The Science of Collaboration

This week, a message from
Director of Israel Engagement
Eli Cohn-Postell:

I always enjoyed school growing up, but science was never one of my strong subjects. I never had a handle on how science actually worked. When doing experiments in school, for example, I always had the impression that I was supposed to come up with a pre-determined answer rather than to test a new idea. I knew that a hypothesis was an informed guess about what might happen, but I could never find creativity in the scientific method. Only later did I realize that forming and testing a hypothesis are the fundamental steps to creation and innovation, with opportunities to experiment all around us.

We have been testing a simple hypothesis in recent weeks: that shared problems, even complex issues facing communities separated by thousands of miles, benefit from collaborative solutions. The initial results are positive. Over the past month, we have held two programs that brought together civic leaders in Boston, Israel, and San Francisco to discuss equity during the pandemic. It turns out we have a lot to learn from each other. Even through different circumstances, we face similar questions such as how to address education gaps during remote learning, how to overcome mistrust regarding vaccine distribution, and how to advance equitable solutions to address disparities in our communities

Before we could start this experiment we needed to find people who could address these issues directly. We first turned to City Councilors Andrea Campbell and Justin Hurst of Boston and Springfield, respectively. In addition to having traveled to Israel on our Study Tours, Councilors Campbell and Hurst are longstanding partners of ours, with years of experience building more equitable communities both inside and outside of politics. We partnered with our friends at the Interagency Task Force on Israeli Arab issues—a key resource for many of our Boston Partners for Peace organizations—and the San Francisco JCRC to identify the right leaders to engage in solution-centered conversations.

Our first program featured Councilor Campbell alongside Dr. Nasreen Hadad Haj’Yahya, Director of the Arab-Jewish Relations Program at the Israel Democracy Institute, discussing the impact of the pandemic on existing equity gaps in education. (You can watch the recording here). Councilor Campbell and Dr. Hadad Haj’Yahya talked about their experiences as female members of minority communities, sharing personal examples of how access to education and other resources shaped their own families and impacted their professional journeys. Then, earlier this week, we spoke to Councilor Hurst alongside Haifa District Commissioner Fayez Hanna and San Francisco Supervisor Myrna Melgar (recording here). Together, they discussed how COVID has exacerbated equity gaps in their communities but has also created new opportunities for trust-building between the government and minority populations.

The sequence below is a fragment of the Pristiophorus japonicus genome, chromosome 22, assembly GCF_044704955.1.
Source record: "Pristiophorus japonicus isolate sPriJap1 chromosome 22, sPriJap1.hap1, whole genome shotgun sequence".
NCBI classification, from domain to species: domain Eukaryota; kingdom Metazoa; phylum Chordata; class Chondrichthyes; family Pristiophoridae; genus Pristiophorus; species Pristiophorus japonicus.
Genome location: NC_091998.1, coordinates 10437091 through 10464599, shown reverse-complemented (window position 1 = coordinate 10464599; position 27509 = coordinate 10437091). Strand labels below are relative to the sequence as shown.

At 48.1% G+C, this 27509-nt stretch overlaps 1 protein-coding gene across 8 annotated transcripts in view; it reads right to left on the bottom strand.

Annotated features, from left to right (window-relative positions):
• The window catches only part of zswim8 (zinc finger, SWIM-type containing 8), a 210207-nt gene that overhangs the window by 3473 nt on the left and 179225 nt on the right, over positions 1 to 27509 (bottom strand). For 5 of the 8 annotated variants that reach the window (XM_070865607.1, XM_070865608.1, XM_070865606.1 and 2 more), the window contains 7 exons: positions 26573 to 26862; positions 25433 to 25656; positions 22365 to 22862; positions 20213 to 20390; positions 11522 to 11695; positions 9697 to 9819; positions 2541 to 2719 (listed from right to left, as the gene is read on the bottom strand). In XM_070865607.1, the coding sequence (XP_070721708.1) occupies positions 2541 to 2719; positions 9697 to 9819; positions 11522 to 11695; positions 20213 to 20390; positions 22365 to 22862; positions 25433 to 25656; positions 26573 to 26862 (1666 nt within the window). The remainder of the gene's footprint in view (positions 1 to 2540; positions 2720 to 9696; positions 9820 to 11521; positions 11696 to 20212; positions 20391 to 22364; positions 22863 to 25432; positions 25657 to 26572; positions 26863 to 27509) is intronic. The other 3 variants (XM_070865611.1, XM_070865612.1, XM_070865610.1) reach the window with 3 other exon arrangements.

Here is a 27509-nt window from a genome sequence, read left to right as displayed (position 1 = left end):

The pandemic has provided us with both obstacles and opportunities to deepen our personal connections and advance our work. Before the pandemic, we might have held these meetings face to face, bringing leadership from Boston to Israel and vice versa. Instead, we are now embracing new opportunities to hold these critical conversations not only across the country and around the world, but with technology that enables hundreds of other people to participate and benefit as well.

Towards the end of our first session, someone asked if we really can learn from each other or if the contexts in Boston and Israel are simply too different for shared solutions. I appreciated Councilor Campbell’s response: despite the starkly different landscapes, she affirmed the value of learning best practices from one another and being in partnership across different settings. Her words rang true, reinforcing the importance of bringing our partners together for these conversations and shared learnings that help to build a more equitable world.

Another thing about science that I used to misunderstand is that you never prove a hypothesis. An experiment can give you evidence to either confirm or refute your guesses, but you never have proof. This month, we didn’t prove that political thinkers in Boston, Israel, and San Francisco can come together to solve the great problems of our day. Yet we did create something: the seed of a new community, dedicated to collaboration and with the potential for further growth and partnership.

If you would like to learn more about our upcoming programing, please click here.

Shabbat Shalom,

Eli

Eli Cohn-Postell
Director of Israel Engagement